Sammy from Queer Dungeoneers, an Australian Dungeon World podcast, clues us in on the value of “being who you are by being someone different”.
Who doesn’t like a good, locally-run tabletop podcast? Queer Dungeoneers is an actual-play Dungeon World podcast, currently on their 87th episode, meaning they’ve just celebrated two years on the air this September.
We got to talking with Sammy, the game master, editor, and producer of Queer Dungeoneers, to talk about tabletop gaming in 2020.
HAPPY: Queer Dungeoneers has been around for two years now, congrats! What made you decide to create the podcast in 2018?
SAMMY: Thank you! We couldn’t be prouder to reach this point. The show started on a whim after I’d been listening to another podcast, Friends At The Table, which also uses the Dungeon World roleplaying system. I wanted to start up a game with my friends, but for some reason I felt like I needed an excuse to start a new campaign – so why not make it a podcast? I would say that this is a terrible way to approach a creative project, but it clearly worked! We knew we needed a niche to stand out in the ocean of actual-play podcasts, and everyone involved was queer, so voila – Queer Dungeoneers.
HAPPY: Did you initially plan for the podcast to become such a long term piece?
SAMMY: Whenever you start a fantasy roleplaying campaign, there is an expectation that it will take a long time to see it through to the conclusion. However, most campaigns get dropped, and most podcasts get canned in the first few months, so in the broader cosmic sense, I don’t think anyone really thought we would stick with it. At first we joked that the only person listening was my mum, but that wasn’t true for long. We all just went along with the ride, and now we don’t seem to be able to get off!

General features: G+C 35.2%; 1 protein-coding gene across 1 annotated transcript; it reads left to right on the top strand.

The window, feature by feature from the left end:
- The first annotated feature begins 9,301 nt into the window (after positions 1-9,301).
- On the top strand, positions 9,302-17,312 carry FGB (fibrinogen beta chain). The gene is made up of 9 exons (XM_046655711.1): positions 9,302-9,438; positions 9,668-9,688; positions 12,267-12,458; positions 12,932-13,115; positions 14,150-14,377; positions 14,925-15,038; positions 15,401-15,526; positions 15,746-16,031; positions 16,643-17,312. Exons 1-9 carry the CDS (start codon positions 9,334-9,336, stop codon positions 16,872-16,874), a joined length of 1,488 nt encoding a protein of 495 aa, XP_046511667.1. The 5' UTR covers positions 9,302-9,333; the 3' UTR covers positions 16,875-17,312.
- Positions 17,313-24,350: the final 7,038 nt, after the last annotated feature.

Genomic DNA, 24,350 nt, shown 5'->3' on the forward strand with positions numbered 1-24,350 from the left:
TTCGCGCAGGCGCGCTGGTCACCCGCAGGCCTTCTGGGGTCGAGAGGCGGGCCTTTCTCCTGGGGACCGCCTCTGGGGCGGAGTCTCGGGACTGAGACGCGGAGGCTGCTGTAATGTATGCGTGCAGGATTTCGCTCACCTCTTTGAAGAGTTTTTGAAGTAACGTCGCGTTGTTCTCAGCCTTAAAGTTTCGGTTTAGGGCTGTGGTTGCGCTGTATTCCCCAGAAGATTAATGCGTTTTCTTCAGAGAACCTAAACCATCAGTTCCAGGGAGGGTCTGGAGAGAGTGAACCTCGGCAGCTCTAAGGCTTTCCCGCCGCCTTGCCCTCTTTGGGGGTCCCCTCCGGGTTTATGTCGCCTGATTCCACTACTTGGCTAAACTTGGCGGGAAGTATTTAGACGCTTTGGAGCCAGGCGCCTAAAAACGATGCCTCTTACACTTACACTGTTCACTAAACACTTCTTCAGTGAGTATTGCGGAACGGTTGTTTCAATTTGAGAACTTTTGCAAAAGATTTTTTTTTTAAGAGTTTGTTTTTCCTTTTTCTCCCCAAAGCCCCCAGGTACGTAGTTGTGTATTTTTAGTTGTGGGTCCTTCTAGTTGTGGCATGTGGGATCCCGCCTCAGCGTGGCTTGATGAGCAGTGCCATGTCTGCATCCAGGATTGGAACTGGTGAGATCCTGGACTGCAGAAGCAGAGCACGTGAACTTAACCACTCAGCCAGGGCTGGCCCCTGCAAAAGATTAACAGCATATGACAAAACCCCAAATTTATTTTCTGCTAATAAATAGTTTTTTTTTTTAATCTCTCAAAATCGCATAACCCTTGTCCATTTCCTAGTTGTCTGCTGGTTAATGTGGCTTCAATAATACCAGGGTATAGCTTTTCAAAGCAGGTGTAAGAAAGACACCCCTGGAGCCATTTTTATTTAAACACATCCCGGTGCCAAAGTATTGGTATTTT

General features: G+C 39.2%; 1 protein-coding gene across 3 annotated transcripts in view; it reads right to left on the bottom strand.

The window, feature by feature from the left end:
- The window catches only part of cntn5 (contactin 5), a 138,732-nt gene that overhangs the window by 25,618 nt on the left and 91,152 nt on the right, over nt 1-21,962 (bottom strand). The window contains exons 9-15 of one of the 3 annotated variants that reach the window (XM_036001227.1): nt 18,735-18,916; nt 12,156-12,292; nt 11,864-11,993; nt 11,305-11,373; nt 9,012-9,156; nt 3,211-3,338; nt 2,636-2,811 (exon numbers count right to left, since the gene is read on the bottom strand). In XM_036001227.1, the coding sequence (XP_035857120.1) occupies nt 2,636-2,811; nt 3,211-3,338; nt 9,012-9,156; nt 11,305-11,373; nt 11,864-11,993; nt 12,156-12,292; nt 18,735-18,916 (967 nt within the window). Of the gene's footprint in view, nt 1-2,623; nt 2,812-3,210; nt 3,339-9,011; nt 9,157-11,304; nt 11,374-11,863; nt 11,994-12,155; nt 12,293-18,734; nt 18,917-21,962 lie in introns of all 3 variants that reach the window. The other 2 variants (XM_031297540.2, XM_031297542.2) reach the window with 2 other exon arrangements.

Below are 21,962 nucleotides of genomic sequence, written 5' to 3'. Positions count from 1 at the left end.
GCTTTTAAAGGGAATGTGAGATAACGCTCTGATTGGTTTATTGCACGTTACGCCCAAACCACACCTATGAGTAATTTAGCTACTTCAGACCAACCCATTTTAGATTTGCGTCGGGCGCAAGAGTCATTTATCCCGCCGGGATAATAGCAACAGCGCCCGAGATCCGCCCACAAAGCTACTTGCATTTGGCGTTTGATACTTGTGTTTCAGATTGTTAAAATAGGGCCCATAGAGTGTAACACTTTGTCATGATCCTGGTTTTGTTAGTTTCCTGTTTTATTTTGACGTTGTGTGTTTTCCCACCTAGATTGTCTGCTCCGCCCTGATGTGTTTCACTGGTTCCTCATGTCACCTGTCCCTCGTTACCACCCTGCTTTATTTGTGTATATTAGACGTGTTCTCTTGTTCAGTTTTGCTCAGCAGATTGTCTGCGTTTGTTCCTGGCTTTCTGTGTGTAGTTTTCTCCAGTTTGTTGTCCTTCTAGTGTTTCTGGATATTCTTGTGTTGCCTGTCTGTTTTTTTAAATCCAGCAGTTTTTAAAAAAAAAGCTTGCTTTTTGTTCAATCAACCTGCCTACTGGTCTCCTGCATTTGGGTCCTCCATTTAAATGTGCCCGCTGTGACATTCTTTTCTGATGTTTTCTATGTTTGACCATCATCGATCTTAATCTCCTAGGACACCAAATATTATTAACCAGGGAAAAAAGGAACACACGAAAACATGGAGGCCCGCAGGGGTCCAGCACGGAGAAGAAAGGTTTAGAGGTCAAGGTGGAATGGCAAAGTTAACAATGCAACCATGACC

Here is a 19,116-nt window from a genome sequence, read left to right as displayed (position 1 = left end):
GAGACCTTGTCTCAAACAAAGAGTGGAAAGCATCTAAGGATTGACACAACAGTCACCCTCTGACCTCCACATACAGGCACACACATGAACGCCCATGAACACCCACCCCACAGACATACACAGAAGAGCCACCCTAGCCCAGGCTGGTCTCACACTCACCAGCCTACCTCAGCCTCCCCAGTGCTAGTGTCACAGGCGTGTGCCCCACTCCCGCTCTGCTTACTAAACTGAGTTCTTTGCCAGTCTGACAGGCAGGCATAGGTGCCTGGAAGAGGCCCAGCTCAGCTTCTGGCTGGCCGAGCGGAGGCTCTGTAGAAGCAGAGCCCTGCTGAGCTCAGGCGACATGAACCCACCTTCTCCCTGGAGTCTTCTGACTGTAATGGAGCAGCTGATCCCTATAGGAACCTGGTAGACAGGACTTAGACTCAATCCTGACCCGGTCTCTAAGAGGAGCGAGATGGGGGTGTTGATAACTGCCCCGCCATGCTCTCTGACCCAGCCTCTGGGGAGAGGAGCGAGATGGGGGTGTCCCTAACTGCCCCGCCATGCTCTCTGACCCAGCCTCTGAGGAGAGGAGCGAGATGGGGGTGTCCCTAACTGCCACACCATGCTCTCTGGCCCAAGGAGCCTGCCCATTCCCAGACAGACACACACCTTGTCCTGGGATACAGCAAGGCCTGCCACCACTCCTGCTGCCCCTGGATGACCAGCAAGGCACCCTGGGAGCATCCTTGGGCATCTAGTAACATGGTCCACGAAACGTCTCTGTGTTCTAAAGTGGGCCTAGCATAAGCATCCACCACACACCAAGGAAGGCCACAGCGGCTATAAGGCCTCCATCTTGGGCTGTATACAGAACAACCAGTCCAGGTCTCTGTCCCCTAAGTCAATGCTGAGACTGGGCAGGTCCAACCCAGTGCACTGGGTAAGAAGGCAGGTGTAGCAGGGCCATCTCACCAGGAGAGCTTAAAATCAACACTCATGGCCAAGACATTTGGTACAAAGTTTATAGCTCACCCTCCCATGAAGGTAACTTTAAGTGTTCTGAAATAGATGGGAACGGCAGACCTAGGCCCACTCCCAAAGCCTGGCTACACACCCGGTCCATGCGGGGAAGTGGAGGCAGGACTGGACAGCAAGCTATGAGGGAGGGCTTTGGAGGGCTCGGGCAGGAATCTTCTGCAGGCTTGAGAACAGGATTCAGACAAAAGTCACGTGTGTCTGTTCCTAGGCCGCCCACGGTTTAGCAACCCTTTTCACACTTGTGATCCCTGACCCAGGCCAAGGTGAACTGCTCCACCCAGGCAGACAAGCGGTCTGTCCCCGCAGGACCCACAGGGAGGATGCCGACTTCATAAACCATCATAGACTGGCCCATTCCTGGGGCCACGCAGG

HAPPY: How has the podcast impacted your lives?
SAMMY: As the editor who produces an episode each week, having a project that requires regular creative output has been a valuable exercise, albeit often daunting and exhausting. To think that I’ve pushed that ‘publish’ button over 85 times is amazing.
For the cast as a whole, it’s great to see that people enjoy our output. In many ways, Queer Dungeoneers is a jazzed-up version of something we were already doing as a group anyway: playing roleplaying games, making goofs, and getting far too tangled up in a world of our own creation. To share that with people, and get others ensnared too, is magical. I think it demonstrates to the whole cast that our ideas and self-expressions have value, even if they’re produced while we’re just messing around at the games table.
— Emma (@WingedTiger101) October 4, 2020
HAPPY: As being queer is such an integral part of the podcast, have you ever felt pressure to meet any specific expectations, or intimidated by representing a part of the community?
SAMMY: Our show is innately queer, because we are queer, and our queer experiences inform everything we create. One of our keystones as a cast is that we shouldn’t feel pressured to include any explicitly queer themes in the show. Diverse identities will naturally ooze into the content, because gender and sexual diversity is woven into the fabric of our group.
I think this approach resonates with many queer people. So many queer characters in media are reduced only to their queerness, and aren’t given the opportunity to exist as fleshed-out entities beyond this one part of their identity. Our more free-form approach to representation lets the characters just live their lives, and allows the cast to explore queer themes when they are comfortable and enthusiastic to do so.
HAPPY: Have you experienced any negative backlash relating to the podcast?
SAMMY: We’ve been lucky to have avoided any backlash thus far. Given enough time and exposure, I’m sure that the evil Eye of Sauron will gaze upon us eventually, and the internet hordes will find us. But today is not that day.
HAPPY: Do you feel like there’s a lack of young, queer, Australian voices online? In general, or in gaming or tabletop specifically.